Robert Pattinson is kind of having the same career-trajectory as Leonardo DiCaprio. He got big by being a teenage heartthrob (Twilight vs Titanic) which embarrassed the fuck out of him so now he's staring in all these challenging, weighty flicks so to get back his actors-creed (like: Lighthouse, Z, The King, this flick).

    I was kinda middling on him. It worked but I wasn't all that moved. Mostly I hate Pattinson and his try-hard attitude for being far-and-away the worst part of The King (which was otherwise really good).

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    They mentioned wanting to buy a farm in Virginia and live in their lonesome.

    Which... doesn't seem like a life that Connie would enjoy but... okay.

    He's now the Captain of his own mind.:cool:

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    The counsellor said that he's "where's he's supposed to be" so he's back in acting-school jail. :cool:

    Yeah, I have to agree it's a real concrete jungle.

    For New York though, the sleazier the better. That's why 80's New York is the best. Lately, it has become so clean-looking. Ugh.

    Subtitle Europeans > Dub/Eng Europeans:cool:

    Honestly, I have no idea how you English/Dubb people ever manage such scenes. Or scenes where someone is mumbling or whispering. Like... how in gods name do you discern what they're saying? Do you have hyper-ears or something?

    I'm the complete opposite. Uncut Gems was far better. Just a more cohesive character-study which a better sense of escalation. This movie was more funny twist after funny twist.

    While I agree that "builds its acid trip rabbit hole atmosphere" is the films greatest virtue (this really seems like the Directors speciality having seen Uncut Gems) I do think that Connie's independence-booyah speech fell kind of flat in terms of thematic-impact.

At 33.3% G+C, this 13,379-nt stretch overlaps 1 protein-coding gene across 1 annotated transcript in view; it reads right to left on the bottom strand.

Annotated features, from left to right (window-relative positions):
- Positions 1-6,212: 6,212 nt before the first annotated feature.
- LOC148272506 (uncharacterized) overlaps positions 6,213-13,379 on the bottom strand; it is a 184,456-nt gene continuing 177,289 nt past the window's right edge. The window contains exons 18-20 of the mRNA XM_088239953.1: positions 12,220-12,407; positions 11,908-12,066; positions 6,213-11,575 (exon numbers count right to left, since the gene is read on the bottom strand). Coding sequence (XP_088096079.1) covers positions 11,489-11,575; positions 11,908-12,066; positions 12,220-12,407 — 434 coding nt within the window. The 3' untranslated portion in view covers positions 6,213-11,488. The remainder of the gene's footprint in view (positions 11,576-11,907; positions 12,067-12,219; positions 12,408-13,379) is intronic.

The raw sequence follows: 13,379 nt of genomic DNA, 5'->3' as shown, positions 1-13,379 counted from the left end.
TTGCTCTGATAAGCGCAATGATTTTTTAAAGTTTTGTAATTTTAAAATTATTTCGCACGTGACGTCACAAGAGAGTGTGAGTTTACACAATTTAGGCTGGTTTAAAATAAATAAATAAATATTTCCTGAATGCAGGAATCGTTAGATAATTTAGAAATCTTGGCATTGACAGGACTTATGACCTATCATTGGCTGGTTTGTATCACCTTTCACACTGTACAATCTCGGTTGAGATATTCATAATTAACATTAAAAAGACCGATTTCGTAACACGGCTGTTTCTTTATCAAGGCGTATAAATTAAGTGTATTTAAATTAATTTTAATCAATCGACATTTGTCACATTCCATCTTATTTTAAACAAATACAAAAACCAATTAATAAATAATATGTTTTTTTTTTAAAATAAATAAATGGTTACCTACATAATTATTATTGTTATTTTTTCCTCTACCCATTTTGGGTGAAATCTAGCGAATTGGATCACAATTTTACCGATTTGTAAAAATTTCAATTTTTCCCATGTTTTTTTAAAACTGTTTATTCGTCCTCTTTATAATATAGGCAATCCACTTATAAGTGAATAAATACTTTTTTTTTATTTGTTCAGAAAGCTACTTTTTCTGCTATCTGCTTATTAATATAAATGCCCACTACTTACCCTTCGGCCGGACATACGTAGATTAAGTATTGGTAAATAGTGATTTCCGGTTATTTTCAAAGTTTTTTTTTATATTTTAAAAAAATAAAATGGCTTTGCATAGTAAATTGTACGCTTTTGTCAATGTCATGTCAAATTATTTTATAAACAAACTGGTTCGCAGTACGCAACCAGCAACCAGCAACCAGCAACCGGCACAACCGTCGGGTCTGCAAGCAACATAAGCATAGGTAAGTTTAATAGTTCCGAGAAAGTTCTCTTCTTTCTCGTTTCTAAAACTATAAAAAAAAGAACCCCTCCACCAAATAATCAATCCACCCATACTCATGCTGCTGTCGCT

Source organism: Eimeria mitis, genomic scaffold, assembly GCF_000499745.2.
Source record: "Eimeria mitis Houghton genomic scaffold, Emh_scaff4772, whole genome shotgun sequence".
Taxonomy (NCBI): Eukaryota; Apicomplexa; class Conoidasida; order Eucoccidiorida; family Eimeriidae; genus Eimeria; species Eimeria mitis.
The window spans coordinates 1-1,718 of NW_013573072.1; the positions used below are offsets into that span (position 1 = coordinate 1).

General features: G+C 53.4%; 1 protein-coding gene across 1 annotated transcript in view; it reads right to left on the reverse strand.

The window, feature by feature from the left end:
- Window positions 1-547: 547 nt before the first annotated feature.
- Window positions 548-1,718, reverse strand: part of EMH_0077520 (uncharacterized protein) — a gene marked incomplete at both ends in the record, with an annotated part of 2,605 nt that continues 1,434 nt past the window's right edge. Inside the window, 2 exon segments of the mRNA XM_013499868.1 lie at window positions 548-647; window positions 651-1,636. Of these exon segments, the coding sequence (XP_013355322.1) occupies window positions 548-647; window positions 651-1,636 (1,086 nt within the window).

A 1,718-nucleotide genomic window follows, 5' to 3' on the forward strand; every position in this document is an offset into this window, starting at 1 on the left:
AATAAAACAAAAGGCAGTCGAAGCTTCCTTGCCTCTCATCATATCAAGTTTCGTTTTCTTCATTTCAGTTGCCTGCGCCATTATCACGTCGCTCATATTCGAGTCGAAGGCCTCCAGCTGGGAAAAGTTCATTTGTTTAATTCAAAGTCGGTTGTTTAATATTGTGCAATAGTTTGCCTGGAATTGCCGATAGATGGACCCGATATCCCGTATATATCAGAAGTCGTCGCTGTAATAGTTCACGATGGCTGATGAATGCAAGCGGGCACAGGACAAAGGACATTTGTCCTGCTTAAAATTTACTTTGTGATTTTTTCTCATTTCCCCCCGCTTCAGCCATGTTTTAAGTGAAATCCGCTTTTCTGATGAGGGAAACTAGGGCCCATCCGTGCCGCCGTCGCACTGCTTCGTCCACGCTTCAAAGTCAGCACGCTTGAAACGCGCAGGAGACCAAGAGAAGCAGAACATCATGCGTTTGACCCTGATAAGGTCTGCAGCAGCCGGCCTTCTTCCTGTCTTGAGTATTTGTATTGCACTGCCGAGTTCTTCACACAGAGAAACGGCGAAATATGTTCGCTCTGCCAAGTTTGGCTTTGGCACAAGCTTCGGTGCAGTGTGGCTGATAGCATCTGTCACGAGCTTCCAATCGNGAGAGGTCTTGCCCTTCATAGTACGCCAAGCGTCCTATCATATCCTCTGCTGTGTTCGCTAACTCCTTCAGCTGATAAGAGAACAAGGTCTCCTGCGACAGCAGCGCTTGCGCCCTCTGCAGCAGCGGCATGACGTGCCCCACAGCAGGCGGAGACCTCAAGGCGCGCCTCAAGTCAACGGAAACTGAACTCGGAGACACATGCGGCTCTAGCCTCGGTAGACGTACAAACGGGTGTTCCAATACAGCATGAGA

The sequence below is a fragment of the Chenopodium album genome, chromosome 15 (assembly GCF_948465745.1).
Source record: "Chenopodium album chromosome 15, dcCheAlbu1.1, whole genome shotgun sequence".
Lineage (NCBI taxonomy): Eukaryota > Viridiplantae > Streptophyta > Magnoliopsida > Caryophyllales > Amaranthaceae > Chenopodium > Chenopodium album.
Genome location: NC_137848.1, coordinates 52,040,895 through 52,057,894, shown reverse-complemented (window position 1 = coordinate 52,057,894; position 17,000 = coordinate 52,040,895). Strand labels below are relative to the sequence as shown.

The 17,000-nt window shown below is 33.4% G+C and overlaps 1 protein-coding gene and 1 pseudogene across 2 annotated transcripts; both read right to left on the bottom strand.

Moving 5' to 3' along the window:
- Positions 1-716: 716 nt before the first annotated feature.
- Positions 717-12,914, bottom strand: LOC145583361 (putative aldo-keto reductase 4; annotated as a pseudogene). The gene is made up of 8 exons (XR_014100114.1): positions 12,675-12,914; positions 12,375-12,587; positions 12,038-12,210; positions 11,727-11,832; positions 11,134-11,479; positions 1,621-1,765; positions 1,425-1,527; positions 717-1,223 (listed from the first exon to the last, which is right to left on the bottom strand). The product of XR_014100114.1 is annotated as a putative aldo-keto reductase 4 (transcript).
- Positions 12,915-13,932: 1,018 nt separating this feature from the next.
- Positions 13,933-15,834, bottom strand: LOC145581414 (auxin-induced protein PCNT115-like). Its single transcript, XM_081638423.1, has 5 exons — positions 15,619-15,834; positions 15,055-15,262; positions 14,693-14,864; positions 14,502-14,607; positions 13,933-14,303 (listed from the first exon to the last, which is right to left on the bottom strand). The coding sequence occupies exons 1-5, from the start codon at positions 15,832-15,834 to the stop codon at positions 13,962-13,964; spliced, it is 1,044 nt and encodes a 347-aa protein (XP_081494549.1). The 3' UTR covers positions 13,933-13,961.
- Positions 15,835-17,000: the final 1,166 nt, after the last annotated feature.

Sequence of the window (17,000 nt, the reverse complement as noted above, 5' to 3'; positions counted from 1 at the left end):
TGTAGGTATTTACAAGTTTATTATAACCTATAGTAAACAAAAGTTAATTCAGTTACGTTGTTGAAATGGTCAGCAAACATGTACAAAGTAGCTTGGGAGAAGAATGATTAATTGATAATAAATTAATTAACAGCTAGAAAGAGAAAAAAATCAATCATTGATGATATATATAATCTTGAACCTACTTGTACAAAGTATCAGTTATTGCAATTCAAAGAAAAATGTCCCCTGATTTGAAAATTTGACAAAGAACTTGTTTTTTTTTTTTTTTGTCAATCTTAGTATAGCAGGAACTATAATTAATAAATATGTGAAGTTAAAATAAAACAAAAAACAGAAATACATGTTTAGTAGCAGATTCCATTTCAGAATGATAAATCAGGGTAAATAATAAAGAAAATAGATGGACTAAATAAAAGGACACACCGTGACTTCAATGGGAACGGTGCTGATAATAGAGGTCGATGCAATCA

It really should have felt like some profound statement considering his manipulative-ways. But instead of feeling culminating of everything we've seen so far (like for example in Easy Rider where they say "we blew it") it just feels like something spat out there.

    Considering how the film was improvised, I do wonder if it was something Patterson just came up with on the spot or if it was pre-planned.

    I would just like to state that I categorically loathe the "shallow focus closeups" esthetic.

    It's like the new seasons of TUF where they just cram the camera so close to a person that it bumps into their nose. :D
     
    Last edited: Jun 26, 2020
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  6. HARRISON_3 Gold Belt

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    During the jail fight scene, I kept thinking that Nick was gonna pull out some retard strength and beat the hell outta those two dudes.
     
  7. HTTR21 Changing roosters into hens.

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    It’s not cool to stereotype retards bro.
     
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  8. HARRISON_3 Gold Belt

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    Like

    Edit: I meant the jail scene where he changes the channel on the TV
     
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  9. Bullitt68 Senior Moderator Staff Member Senior Moderator